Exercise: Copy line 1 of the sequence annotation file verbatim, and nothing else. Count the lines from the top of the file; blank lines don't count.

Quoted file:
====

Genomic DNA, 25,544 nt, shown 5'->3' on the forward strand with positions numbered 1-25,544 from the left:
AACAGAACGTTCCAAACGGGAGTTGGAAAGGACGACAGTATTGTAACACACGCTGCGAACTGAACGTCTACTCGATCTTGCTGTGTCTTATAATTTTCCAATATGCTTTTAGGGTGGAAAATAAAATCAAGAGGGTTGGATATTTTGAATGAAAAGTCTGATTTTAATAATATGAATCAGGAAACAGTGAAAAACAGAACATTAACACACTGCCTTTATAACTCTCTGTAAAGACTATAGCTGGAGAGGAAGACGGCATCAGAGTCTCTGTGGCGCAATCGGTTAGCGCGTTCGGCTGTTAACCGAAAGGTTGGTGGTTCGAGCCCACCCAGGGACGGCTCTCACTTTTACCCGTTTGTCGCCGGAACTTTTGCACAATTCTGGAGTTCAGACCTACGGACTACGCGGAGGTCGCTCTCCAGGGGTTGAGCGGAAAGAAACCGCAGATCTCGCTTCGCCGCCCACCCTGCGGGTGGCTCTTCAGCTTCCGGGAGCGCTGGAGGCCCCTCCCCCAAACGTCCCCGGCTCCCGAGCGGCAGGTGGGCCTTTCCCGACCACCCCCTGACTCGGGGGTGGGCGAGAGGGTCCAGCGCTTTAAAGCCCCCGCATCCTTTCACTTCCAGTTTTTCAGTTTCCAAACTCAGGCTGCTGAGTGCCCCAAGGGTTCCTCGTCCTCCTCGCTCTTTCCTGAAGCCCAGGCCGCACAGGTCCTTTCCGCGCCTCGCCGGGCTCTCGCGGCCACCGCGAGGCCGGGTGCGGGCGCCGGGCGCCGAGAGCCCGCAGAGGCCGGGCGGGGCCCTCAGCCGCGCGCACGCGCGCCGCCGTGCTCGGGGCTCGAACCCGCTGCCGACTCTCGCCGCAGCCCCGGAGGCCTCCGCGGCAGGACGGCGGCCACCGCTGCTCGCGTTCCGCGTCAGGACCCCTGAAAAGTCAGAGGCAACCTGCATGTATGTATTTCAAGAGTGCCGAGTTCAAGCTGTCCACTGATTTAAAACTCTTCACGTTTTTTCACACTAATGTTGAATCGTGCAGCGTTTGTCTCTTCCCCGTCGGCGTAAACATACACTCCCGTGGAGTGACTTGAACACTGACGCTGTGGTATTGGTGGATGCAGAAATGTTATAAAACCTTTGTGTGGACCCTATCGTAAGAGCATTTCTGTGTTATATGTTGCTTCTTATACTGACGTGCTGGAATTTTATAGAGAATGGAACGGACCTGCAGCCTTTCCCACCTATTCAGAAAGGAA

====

Genomic DNA, 25,544 nt, shown 5'->3' on the forward strand with positions numbered 1-25,544 from the left: